Human nature may be the same, but there are new rules of engagement.
With every major invention, every technical ratcheting forward, human history has been irrevocably altered. Some of the most pivotal alterations have been the result of the least dramatic and perhaps least glamorous discoveries, such as the toilet and interior plumbing.
Massive changes followed the introduction of those little white bowls in the average home, most notably the decrease of acute epidemic disease and the increase in the human lifespan, which in turn has had a ripple effect on everything we think and undertake.
If we have 80 years to live instead of 40, well, then we have more time to get educated, we can wait to be married, we can pursue more than one career. Perhaps the most notable effect of our recent longevity has been the illusion that somehow life can (even should) go on indefinitely if we can only get a hold of that slippery little gene or remember to take that new antioxidant.
This dynamic -- technology permuting culture -- is pervasive throughout our collective experience. As our technology has changed, our lifestyles have changed. And as our lifestyles have changed our expectations, our strategies for living and our psychologies have changed. War has been no exception to the rule. The way we wage it and the battles we choose to fight have been similarly transformed. However, this time not only has the nature of war changed, but our very battlefields have been moved and we barely noticed.
Media Wars and New Weapons
For thousands of years, when one group wanted to conquer another (for whatever reason -- land, power, revenge or pride) the protocol was for one group to ride, walk or run over to the desired territory and storm the castle or plunder a village. Whatever the strategies, whether the chieftains chose to fight with one standing army confronting another standing army or it was a surprise attack in the middle of the night, guerrilla-style, it always resulted in hand-to-hand combat of some kind.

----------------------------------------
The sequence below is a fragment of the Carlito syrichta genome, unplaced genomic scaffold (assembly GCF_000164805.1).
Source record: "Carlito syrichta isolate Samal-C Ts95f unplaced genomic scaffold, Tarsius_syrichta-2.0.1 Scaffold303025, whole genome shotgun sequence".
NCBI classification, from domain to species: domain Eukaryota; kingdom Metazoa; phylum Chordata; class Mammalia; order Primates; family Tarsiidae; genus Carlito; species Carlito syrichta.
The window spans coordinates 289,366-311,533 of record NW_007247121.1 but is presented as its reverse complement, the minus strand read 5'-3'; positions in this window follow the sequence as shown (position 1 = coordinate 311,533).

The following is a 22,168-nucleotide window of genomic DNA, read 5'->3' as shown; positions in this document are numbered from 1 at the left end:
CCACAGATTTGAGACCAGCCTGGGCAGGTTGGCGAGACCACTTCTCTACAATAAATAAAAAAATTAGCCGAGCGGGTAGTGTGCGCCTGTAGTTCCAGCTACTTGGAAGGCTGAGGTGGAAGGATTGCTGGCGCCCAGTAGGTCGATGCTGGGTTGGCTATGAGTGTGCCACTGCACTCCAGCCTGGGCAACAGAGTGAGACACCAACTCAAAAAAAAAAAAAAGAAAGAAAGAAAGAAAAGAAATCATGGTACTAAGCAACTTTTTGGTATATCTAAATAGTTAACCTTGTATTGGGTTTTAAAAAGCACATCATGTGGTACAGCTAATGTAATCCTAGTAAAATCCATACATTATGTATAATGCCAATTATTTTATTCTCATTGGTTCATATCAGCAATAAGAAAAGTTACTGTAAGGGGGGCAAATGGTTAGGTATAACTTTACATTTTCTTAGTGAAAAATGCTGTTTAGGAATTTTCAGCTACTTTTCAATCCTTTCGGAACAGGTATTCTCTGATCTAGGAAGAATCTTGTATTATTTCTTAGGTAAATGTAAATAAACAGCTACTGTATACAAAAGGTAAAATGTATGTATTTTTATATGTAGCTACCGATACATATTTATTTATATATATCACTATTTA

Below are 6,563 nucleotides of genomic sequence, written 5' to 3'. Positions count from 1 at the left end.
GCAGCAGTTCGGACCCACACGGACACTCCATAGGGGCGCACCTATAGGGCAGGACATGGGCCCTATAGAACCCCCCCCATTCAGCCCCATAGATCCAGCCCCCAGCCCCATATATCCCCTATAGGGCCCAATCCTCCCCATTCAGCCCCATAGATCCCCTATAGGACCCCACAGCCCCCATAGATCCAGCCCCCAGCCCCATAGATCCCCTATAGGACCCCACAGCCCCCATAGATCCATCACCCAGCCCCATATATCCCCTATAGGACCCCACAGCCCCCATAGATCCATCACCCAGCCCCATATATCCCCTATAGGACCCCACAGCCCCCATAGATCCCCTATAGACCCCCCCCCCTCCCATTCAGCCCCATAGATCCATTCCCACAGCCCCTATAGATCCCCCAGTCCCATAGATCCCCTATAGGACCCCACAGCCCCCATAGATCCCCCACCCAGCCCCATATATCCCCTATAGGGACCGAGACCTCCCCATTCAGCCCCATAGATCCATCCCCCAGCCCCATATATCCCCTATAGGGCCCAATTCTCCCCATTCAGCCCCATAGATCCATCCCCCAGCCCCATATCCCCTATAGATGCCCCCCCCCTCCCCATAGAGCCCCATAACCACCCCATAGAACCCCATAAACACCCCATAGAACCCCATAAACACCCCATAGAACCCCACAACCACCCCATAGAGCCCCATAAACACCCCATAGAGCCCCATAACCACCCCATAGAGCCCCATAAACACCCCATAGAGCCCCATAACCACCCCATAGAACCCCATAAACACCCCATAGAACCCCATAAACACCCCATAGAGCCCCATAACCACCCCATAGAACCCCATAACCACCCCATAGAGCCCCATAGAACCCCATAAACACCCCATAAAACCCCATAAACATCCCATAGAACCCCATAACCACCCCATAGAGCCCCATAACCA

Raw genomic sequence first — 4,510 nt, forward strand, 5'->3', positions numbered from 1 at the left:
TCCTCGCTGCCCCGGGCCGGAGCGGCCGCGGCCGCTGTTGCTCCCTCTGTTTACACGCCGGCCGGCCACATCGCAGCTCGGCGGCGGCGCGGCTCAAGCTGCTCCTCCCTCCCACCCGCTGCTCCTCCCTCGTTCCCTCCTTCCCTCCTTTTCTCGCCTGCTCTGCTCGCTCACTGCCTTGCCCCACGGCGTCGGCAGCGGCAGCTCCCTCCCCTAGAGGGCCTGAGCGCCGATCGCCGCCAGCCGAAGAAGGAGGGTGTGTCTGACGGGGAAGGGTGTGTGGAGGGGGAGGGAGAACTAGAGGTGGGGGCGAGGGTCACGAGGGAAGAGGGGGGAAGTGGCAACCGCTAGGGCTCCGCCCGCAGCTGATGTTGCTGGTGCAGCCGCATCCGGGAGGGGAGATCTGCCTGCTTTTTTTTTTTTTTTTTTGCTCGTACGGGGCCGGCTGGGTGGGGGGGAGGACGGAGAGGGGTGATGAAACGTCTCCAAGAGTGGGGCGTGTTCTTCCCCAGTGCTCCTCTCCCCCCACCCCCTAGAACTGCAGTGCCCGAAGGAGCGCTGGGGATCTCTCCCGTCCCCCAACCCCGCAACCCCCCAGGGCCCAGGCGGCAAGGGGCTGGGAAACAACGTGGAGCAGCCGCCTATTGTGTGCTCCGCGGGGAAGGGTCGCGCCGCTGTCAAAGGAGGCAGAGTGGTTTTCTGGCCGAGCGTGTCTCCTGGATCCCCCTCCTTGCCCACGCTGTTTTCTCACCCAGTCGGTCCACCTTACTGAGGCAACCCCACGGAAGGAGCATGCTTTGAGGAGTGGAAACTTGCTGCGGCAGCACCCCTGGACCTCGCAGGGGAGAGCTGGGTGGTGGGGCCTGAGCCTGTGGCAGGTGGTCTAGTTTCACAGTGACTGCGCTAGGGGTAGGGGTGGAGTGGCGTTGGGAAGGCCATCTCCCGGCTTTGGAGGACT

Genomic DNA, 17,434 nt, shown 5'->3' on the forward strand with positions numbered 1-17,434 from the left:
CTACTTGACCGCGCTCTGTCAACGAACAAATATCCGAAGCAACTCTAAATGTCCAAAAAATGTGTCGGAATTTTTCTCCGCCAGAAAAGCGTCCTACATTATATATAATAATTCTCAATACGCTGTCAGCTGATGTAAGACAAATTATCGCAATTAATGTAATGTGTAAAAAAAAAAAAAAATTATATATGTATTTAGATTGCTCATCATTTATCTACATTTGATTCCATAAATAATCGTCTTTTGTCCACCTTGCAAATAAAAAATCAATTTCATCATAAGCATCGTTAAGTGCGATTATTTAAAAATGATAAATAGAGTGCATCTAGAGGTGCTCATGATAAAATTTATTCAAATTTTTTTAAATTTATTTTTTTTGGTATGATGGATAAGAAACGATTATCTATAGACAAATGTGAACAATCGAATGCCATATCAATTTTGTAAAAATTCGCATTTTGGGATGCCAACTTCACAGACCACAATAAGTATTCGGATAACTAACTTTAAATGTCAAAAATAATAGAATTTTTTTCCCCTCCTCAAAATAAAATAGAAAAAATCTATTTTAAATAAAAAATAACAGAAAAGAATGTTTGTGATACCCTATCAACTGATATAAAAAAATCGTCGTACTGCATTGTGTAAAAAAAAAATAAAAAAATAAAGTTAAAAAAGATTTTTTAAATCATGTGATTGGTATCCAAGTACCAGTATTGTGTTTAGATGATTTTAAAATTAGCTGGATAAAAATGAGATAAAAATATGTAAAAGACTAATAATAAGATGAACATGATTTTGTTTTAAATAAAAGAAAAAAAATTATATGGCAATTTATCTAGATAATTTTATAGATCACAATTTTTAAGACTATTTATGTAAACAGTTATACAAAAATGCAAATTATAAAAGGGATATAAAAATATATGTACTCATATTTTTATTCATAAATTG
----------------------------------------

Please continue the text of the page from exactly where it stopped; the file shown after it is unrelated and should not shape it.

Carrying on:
Even the Roman armies with their chariots, horses and war dogs eventually met their enemies face to face. Killing was personal. Even if it didn't start out that way, a soldier sooner or later had to use a spear, a knife, a fist or a club. The implement of death had to be wielded by hand, and in almost all cases the person wielding it had to confront the grisly death of the other.
Then came gun powder, and the laws of physics changed the rules of war. Now balls of lead could be hurled over or even through walls, traversing long distances to explode and expose the viscera of once impenetrable fortresses. War was still a bloody mess and a last resort for any society that valued its own, but it was now feasible to conduct one with substantially less personal involvement.
Not too long after that came the bomb. Not just the bomb, but all bombs that could be dropped from airplanes, fired from rocket launchers or detonated on delays. This once again changed war. Populations that had once been protected by flanks of soldiers who were prepared to give their lives to defend their women and children were now as vulnerable as our most primitive ancestors. We could be reached by air. There was nothing that could stop the invasion any longer.
Which brings us to the state of war in which we currently find ourselves: the war of information in which the primary weapon used is fear. There are other weapons used in the information war that are no less serious, of course, such as identity theft, cyber-viruses, misinformation, EM pulses, etc., but the war the average civilian is engaged in is tragically one of which he is wholly unconscious.